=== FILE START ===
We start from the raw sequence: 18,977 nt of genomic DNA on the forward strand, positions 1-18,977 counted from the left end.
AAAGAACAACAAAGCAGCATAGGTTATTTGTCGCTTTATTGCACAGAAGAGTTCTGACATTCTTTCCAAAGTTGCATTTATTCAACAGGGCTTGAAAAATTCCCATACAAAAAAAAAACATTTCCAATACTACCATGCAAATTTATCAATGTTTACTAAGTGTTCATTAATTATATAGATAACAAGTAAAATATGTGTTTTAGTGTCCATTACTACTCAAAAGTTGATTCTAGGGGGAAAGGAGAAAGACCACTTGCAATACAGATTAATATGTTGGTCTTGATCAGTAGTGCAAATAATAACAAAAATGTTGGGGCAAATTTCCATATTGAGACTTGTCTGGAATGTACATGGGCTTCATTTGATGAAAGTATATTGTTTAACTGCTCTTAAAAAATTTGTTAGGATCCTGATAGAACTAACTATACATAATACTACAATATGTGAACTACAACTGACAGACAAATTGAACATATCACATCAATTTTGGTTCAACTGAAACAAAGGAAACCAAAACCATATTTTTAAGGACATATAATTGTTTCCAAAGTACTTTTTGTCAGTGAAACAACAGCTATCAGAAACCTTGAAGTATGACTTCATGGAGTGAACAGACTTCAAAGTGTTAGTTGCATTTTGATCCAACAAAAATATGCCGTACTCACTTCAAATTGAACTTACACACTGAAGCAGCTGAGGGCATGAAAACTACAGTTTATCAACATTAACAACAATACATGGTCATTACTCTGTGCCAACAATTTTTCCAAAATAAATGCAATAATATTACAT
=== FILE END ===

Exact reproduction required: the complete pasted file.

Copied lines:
We start from the raw sequence: 18,977 nt of genomic DNA on the forward strand, positions 1-18,977 counted from the left end.
AAAGAACAACAAAGCAGCATAGGTTATTTGTCGCTTTATTGCACAGAAGAGTTCTGACATTCTTTCCAAAGTTGCATTTATTCAACAGGGCTTGAAAAATTCCCATACAAAAAAAAAACATTTCCAATACTACCATGCAAATTTATCAATGTTTACTAAGTGTTCATTAATTATATAGATAACAAGTAAAATATGTGTTTTAGTGTCCATTACTACTCAAAAGTTGATTCTAGGGGGAAAGGAGAAAGACCACTTGCAATACAGATTAATATGTTGGTCTTGATCAGTAGTGCAAATAATAACAAAAATGTTGGGGCAAATTTCCATATTGAGACTTGTCTGGAATGTACATGGGCTTCATTTGATGAAAGTATATTGTTTAACTGCTCTTAAAAAATTTGTTAGGATCCTGATAGAACTAACTATACATAATACTACAATATGTGAACTACAACTGACAGACAAATTGAACATATCACATCAATTTTGGTTCAACTGAAACAAAGGAAACCAAAACCATATTTTTAAGGACATATAATTGTTTCCAAAGTACTTTTTGTCAGTGAAACAACAGCTATCAGAAACCTTGAAGTATGACTTCATGGAGTGAACAGACTTCAAAGTGTTAGTTGCATTTTGATCCAACAAAAATATGCCGTACTCACTTCAAATTGAACTTACACACTGAAGCAGCTGAGGGCATGAAAACTACAGTTTATCAACATTAACAACAATACATGGTCATTACTCTGTGCCAACAATTTTTCCAAAATAAATGCAATAATATTACAT